Dumbledore's SECRET Letter to Grindelwald

Oct 11, 2021
Dumbledore's SECRET Letter to Grindelwald

Hey everyone, Welcome to another installment of Harry Potter Theory. In today’s theory, we’re going to be discussing Albus Dumbledore, Gellert Grindelwald, and their plan to rule over the muggle world. With Fantastic Beasts 3 well on its way, I think that we can reasonably expect to see a side of Dumbledore that we’ve never seen befor, a glimpse in to his past that outlines his (at one time) questionable morality, his plan for establishing wizarding dominance, and his relationship with dark wizard Gellert Grindelwald.

If you don’t know Dumbledore’s backstory, and you’ve only seen the Harry Potter films, then let me summarize it quickly: Dumbledore wasn’t always good. Like everyone else, the wise all-knowing Hogwarts headmaster also had to face some demons before discovering who he truly was. As a young man, Dumbledore showed a lot of promise. He was an extremely innately talented wizard, and while studying at Hogwarts his professors claimed he could do things with a wand that they had never seen before.

After graduating from Hogwarts in June 1899, Albus returned to his home of Godric’s Hollow to be with his family after the death of his mother, Kendra Dumbledore. Albus, being the eldest sibling, knew that he would have to take care of his younger siblings, particularly Ariana who had problems controlling her magical abilities. It was during this time that Albus met and became friends with Gellert Grindelwald, a young man who had moved to the small village to live with his aunt Bathilda Bagsho, a woman that happened to be a family friend of the Dumbledore’s and Grindelwald’s great-aunt. Immediately recognizing each other’s magical prowess and amazing magical capabilities, the two boys hit it of, and that’s when their scheming began.

You see, Grindelwald, who had been expelled from Durmstran, was certainly a morally questionable character. After becoming close with Dumbledore, he shared with him his plans to overthrow the International Statute of Secrec, hoping to establish a new world hierarchy in which wizards were placed above Muggles. As the two grew closer and closer, Dumbledore became equally as passionate about this pla, and the two eventually coined the term ‘for the greater good’- which suggested that wizarding rule would eventually benefit everyone.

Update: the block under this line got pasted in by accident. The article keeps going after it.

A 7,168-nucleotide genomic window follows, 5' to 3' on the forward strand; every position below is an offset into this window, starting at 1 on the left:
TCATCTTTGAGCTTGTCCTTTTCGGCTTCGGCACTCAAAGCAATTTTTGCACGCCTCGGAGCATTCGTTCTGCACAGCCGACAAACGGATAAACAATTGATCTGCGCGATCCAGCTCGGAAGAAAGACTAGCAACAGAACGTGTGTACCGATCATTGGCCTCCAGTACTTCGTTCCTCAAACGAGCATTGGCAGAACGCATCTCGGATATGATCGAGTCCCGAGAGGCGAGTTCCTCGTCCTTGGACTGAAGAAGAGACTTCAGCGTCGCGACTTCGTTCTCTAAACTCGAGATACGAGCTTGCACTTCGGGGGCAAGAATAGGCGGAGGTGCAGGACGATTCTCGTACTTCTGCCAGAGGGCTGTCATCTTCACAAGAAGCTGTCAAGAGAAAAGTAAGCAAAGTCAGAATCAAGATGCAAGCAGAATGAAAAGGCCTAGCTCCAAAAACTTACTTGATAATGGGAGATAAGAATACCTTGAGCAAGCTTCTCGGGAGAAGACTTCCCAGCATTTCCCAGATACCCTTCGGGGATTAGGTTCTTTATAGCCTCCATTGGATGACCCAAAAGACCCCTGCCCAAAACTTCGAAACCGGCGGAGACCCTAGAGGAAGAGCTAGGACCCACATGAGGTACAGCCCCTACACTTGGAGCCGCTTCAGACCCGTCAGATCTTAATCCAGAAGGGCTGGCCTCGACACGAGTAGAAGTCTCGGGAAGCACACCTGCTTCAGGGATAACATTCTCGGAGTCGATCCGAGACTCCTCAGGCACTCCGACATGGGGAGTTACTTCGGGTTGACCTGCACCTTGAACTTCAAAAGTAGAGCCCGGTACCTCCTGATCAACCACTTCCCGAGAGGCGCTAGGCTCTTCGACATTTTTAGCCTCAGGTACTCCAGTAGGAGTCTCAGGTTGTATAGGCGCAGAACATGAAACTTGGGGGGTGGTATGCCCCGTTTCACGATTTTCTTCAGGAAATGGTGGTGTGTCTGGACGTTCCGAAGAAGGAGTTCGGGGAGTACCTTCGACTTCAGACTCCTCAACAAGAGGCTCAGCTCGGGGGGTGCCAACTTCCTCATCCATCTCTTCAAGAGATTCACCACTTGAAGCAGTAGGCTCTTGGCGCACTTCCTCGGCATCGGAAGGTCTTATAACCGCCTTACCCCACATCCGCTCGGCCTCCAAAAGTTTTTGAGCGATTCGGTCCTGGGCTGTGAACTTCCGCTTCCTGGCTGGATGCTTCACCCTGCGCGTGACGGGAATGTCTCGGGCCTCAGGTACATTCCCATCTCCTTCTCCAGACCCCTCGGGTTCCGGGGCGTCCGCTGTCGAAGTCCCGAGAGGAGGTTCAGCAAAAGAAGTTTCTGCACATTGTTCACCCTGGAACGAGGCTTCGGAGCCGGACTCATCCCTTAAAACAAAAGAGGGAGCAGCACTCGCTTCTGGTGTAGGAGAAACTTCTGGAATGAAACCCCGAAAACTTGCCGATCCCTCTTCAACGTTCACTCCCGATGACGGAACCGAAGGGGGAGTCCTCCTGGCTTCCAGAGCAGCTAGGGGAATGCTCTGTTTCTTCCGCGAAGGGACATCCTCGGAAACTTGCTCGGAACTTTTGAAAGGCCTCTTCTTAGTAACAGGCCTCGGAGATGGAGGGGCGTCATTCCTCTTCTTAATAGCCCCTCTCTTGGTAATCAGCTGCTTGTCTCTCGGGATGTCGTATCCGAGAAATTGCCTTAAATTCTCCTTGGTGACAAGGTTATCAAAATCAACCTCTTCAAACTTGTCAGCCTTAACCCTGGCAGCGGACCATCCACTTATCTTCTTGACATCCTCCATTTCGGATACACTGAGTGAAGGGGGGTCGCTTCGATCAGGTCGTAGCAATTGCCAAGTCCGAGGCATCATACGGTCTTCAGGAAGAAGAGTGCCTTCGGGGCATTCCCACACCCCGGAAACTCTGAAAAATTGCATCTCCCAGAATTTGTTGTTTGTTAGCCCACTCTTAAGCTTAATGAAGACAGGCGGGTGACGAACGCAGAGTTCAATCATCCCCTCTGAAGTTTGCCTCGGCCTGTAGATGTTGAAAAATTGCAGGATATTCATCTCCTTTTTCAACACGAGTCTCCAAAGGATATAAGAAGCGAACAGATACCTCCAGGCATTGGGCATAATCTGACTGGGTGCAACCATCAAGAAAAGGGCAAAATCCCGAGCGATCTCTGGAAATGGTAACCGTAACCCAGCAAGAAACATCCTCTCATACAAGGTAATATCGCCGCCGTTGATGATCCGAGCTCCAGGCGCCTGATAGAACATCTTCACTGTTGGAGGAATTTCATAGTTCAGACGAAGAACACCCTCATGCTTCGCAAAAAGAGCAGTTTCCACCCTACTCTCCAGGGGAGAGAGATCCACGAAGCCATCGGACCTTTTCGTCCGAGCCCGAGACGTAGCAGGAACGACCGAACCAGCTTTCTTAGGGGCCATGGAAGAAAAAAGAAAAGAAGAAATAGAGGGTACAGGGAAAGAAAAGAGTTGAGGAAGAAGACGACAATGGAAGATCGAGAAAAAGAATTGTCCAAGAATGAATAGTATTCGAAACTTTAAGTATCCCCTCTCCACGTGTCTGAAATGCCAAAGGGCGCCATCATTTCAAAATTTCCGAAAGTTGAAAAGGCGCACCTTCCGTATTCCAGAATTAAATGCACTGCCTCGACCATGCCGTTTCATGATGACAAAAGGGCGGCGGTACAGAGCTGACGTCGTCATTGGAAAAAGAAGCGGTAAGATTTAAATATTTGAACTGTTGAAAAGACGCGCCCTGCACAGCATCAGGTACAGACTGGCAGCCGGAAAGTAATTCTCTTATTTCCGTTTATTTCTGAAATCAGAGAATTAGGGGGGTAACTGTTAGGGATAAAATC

In the summer of 1899, when Dumbledore was just 17 years old, he wrote Grindelwald a letter discussing their plans. The letter shows Dumbledore speaking in a tone so unlike what we’re accustomed to. This same letter was published in Rita Skeeter’s ‘The Life and Lies of Albus Dumbledore’. “Gellert - Your point about Wizard dominance being FOR THE MUGGLES' OWN GOOD - this, I think, is the crucial point.

Yes, we have been given power and yes, that power gives us the right to rule, but it also gives us responsibilities over the ruled. We must stress this point, it will be the foundation stone upon which we build. Where we are opposed, as we surely will be, this must be the basis of all our counterarguments. We seize control FOR THE GREATER GOOD.

And from this it follows that where we meet resistance, we must use only the force that is necessary and no more. (This was your mistake at Durmstrang! But I do not complain, because if you had not been expelled, we would never have met). Albus” Anyway, with Fantastic Beasts 3 on the way, I thought it’d be fun to start diving in to Gellert and Albus’s past, particularly as soon we will have a lot of this available to us on screen.